The price of ethereum (ether) has hit a new all-time high amid predictions that an impending supply shortage will force the price up even higher.
The cryptocurrency reached above $1,500 (£1,100) for the first time in its history on Wednesday following a 10-month price rally that has seen its value rise by more than 1,000 per cent since last April.
Its fortunes have mirrored those of other major cryptocurrencies over the last year, including bitcoin and Cardano (ADA).
The market surge has been boosted by increased institutional interest during the pandemic, which has seen major investors turn to cryptocurrency in an effort to diversify their portfolios during a time or economic uncertainty.
Retail investors have also turned to crypto assets, as more and more apps offer easy ways to purchase bitcoin and other cryptocurrencies.
The prolonged gains have resulted in many investors withdrawing their funds from cryptocurrency exchanges to store safely offline in the hope of continued price rises.
This trend is forcing the value up even higher, according to market analysts, who tell The Independent more gains could be likely if the “dwindling supply” continues.
“Ethereum now finds itself in the spotlight after data showed withdrawals of ethereum from exchanges is once again accelerating,” said Simon Peters, a cryptocurrency analyst at the online investment platform eToro.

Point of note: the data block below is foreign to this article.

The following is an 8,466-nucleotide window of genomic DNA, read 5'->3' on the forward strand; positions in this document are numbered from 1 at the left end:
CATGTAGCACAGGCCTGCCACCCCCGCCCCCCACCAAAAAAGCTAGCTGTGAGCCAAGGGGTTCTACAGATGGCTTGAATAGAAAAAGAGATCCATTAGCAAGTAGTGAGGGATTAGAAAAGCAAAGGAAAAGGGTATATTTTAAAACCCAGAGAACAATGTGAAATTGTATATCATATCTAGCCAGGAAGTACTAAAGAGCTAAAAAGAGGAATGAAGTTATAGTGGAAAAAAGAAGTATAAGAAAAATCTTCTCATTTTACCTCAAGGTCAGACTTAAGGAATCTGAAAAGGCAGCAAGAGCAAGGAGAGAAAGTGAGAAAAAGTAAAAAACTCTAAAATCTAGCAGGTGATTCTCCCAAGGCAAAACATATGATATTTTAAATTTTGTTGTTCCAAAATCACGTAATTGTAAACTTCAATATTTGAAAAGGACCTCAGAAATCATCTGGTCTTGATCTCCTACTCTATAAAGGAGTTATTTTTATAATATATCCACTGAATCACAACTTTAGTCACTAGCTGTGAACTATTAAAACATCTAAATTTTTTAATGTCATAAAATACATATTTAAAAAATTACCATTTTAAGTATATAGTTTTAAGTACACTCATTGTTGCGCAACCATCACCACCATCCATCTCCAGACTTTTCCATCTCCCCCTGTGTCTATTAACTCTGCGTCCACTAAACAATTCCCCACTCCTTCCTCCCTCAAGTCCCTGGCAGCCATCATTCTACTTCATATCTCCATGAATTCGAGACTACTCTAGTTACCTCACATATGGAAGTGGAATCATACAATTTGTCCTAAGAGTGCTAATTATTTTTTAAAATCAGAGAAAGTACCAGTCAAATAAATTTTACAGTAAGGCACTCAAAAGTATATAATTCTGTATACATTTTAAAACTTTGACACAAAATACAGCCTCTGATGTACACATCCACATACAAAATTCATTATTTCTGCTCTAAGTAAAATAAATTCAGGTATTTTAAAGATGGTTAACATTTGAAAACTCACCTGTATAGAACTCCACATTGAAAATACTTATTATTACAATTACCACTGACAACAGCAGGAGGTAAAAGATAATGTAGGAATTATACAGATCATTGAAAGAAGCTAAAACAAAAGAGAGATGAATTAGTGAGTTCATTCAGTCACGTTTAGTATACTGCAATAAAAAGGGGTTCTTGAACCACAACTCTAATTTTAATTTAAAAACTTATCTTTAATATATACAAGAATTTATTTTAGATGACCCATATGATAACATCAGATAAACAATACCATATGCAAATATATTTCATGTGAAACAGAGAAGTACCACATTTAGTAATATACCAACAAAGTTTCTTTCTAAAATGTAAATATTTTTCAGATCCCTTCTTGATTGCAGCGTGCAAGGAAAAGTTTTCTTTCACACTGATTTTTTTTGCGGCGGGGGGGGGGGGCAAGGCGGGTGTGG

“Ethereum is increasingly being locked away in DeFi (Decentralised Finance) protocols, whilst investors are also moving ethereum to their own personal cold storage to hold for the long-term.
“It’s clear from the price that this diminishing supply is feeding through quickly to prices. With institutions expected to add further to their positions, we expect the price of ethereum to push higher from here.”
Both bitcoin and ethereum remain extremely volatile and continue to see wild price swings on a near-daily basis.
This has proved to be one of the key reasons why neither of them have found acceptance as mainstream forms of currency, however the scarcity has led some analysts to refer to them as a form of “digital gold”.
A recent research note by the Bank of Singapore’s chief economist, Mansoor Mohi-uddin, suggested that bitcoin and other digital cryptocurrencies could ultimately replace traditional safe haven assets like gold and silver.
Bitcoin has a fixed supply of 21 million coins but it is estimated that only 4.2 million are in constant circulation.
Market analysis firm Glassnode calculated at the end of December that roughly 14.5 million bitcoins are classified as illiquid.
“Our analysis shows that currently 78 per cent of the circulating bitcoin supply can be classified as being illiquid,” the firm wrote in a report.
“A trend that has been increasing over the course of 2020 and paints a potential bullish picture for bitcoin in the upcoming months, as less bitcoin are available in the network to be bought.”
Join our new commenting forum
Join thought-provoking conversations, follow other Independent readers and see their replies